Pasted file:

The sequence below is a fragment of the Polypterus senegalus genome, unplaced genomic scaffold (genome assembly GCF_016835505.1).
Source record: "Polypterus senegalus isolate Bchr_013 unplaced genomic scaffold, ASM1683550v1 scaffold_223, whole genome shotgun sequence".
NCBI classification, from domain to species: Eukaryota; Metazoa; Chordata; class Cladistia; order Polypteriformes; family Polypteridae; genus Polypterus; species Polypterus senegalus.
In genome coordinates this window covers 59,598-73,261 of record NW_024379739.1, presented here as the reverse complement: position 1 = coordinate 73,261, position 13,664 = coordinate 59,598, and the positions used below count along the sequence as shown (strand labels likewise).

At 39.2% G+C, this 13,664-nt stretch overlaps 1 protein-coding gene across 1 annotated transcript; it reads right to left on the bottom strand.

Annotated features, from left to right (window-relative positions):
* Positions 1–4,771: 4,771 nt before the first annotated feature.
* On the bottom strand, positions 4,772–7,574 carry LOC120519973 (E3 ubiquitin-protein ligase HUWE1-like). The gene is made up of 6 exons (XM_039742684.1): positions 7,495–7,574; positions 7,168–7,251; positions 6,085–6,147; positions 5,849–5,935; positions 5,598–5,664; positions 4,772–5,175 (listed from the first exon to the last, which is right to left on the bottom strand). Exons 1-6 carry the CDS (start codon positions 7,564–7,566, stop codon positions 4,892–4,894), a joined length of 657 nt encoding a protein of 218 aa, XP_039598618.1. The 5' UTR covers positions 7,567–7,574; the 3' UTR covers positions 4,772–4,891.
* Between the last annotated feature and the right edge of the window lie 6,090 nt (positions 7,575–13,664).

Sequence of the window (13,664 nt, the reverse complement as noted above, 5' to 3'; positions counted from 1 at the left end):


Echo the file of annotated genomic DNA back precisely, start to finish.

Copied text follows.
The sequence below is a fragment of the Polypterus senegalus genome, unplaced genomic scaffold (genome assembly GCF_016835505.1).
Source record: "Polypterus senegalus isolate Bchr_013 unplaced genomic scaffold, ASM1683550v1 scaffold_223, whole genome shotgun sequence".
NCBI classification, from domain to species: Eukaryota; Metazoa; Chordata; class Cladistia; order Polypteriformes; family Polypteridae; genus Polypterus; species Polypterus senegalus.
In genome coordinates this window covers 59,598-73,261 of record NW_024379739.1, presented here as the reverse complement: position 1 = coordinate 73,261, position 13,664 = coordinate 59,598, and the positions used below count along the sequence as shown (strand labels likewise).

At 39.2% G+C, this 13,664-nt stretch overlaps 1 protein-coding gene across 1 annotated transcript; it reads right to left on the bottom strand.

Annotated features, from left to right (window-relative positions):
* Positions 1–4,771: 4,771 nt before the first annotated feature.
* On the bottom strand, positions 4,772–7,574 carry LOC120519973 (E3 ubiquitin-protein ligase HUWE1-like). The gene is made up of 6 exons (XM_039742684.1): positions 7,495–7,574; positions 7,168–7,251; positions 6,085–6,147; positions 5,849–5,935; positions 5,598–5,664; positions 4,772–5,175 (listed from the first exon to the last, which is right to left on the bottom strand). Exons 1-6 carry the CDS (start codon positions 7,564–7,566, stop codon positions 4,892–4,894), a joined length of 657 nt encoding a protein of 218 aa, XP_039598618.1. The 5' UTR covers positions 7,567–7,574; the 3' UTR covers positions 4,772–4,891.
* Between the last annotated feature and the right edge of the window lie 6,090 nt (positions 7,575–13,664).

Sequence of the window (13,664 nt, the reverse complement as noted above, 5' to 3'; positions counted from 1 at the left end):